In this series, we’re investigating the outcomes when baseball players made what appear to have been New Year’s resolutions to do something differently in 2016. But unlike the rest of us, who try to waste less time watching TV or learn another language, we’re looking here at specific baseball outcomes. The first article considered batters who hit markedly more (or less) to the opposite field in 2016 than in 2015. The next two looked at batters who hit more or fewer balls on the ground and pitchers who induced more or fewer grounders.
And I’ll admit, framing these as New Year’s resolutions is a bit of a stretch. There probably aren’t a lot of baseball players who said last January 1 that what they really wanted to do in 2016 was to hit more balls in the air. Today, though, I’m going to tackle one that seems plausible: Better plate discipline.
It’s hard to imagine a non-Vlad Guerrero hitter who wouldn’t want to improve his plate discipline. Forcing pitchers to throw strikes means more chances to get a pitch you can drive. Reducing strikeouts and increasing walks, those are good things too. It’s pretty tough to identify a downside of plate discipline.
Measuring plate discipline is tricky, though. Strikeouts and walks? Often they go hand-in-hand rather than in opposite directions. Paul Goldschmidt, for instance, was 10th in the National League in strikeouts and first in walks last season. Among batting title qualifiers last year, the correlation between strikeouts and unintentional walks was positive 0.35—as strikeouts went up, walks did too.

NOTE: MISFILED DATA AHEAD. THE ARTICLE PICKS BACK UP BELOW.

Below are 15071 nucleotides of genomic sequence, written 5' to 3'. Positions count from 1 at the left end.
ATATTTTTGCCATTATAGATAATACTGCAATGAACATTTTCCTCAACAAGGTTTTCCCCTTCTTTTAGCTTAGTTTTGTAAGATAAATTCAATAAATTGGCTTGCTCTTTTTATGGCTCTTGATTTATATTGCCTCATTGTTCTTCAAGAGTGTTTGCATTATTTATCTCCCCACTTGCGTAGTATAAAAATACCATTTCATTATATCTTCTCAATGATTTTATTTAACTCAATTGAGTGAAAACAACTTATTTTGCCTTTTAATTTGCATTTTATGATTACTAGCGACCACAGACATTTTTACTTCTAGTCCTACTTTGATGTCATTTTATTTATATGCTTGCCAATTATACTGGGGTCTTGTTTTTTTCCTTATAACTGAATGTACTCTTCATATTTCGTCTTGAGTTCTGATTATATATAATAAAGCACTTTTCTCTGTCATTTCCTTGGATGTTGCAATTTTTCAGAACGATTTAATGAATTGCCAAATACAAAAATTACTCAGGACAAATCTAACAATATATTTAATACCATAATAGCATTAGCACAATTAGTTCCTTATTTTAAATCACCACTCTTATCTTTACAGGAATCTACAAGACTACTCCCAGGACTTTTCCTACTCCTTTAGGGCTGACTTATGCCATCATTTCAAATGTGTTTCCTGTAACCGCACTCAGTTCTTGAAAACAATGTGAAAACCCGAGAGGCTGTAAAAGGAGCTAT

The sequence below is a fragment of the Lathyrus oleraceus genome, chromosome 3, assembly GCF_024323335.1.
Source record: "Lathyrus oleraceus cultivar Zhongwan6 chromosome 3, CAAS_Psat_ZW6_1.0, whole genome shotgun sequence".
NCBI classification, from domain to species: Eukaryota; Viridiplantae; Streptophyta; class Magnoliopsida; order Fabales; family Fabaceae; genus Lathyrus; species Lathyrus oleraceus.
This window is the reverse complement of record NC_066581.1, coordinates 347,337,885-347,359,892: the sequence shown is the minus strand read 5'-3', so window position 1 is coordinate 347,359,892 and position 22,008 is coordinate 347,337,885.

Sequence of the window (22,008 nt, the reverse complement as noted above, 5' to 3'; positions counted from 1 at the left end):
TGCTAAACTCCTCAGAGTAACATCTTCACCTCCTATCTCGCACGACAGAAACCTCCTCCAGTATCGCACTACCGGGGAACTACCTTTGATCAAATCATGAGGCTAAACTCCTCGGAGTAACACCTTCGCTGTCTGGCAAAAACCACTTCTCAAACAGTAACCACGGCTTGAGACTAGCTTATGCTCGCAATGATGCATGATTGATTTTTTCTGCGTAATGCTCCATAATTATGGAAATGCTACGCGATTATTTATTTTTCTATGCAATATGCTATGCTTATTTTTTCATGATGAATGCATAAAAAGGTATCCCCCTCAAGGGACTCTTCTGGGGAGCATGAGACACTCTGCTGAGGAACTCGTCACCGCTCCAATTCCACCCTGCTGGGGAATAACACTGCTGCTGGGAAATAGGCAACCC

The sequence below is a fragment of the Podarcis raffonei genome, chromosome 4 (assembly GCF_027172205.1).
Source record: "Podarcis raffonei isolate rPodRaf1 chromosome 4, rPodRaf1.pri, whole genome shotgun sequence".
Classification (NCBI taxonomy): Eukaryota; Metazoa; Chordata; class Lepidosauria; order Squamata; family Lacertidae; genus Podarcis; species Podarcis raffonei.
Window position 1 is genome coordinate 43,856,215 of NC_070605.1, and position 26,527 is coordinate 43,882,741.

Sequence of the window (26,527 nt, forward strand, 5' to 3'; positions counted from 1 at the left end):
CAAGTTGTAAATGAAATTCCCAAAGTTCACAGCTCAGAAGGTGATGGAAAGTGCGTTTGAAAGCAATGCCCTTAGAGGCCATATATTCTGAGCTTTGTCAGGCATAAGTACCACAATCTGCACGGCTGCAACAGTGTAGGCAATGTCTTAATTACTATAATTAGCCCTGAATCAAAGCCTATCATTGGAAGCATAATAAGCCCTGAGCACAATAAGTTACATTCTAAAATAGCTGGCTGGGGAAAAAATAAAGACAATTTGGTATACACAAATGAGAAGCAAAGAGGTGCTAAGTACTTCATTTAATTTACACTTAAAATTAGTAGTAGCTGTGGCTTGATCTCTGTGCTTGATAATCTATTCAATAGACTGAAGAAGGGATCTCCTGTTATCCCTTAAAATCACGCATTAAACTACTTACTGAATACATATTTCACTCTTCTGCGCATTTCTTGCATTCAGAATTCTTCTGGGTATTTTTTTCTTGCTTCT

So we can’t point to a hitter with a lot of walks or one with few strikeouts and automatically say, “Good plate discipline.” And, of course, walks and strikeouts are a product of pitchers as well as hitters. I remember somebody claiming that Manny Ramirez didn’t have very good plate discipline but he walked a lot in his prime simply because nobody wanted to risk throwing him strikes.
PITCHf/x can help here. We know whether or not every pitch a batter saw was in the strike zone. We know whether or not the batter swung at the pitch. Swinging at pitches in the strike zone is good. Watching them go by and get called as strikes is not. Similarly, swinging at pitches outside the zone is bad. Letting them go for balls is good. (Hold off before posting comments about the problems with those last four sentences; I’m getting there.)
So I constructed a Discipline Index, subtracting each batter’s swing rate on pitches outside the strike zone (O-Swing %, in PITCHf/x-speak) from his swing rate on pitches in the strike zone (Z-Swing %). (Disclaimer: I can’t find the first reference to this metric, but I’m not breaking new ground here. The idea of subtracting O-Swing % from Z-Swing % is not original. It’s been done before.) The five qualifiers with the highest Discipline Index last year were Brandon Belt, George Springer, Freddie Freeman, Andrew McCutchen, and Corey Seager. The five with lowest Discipline Index were Jose Iglesias, Joe Mauer, Kevin Pillar, Stephen Vogt, and Sal Perez.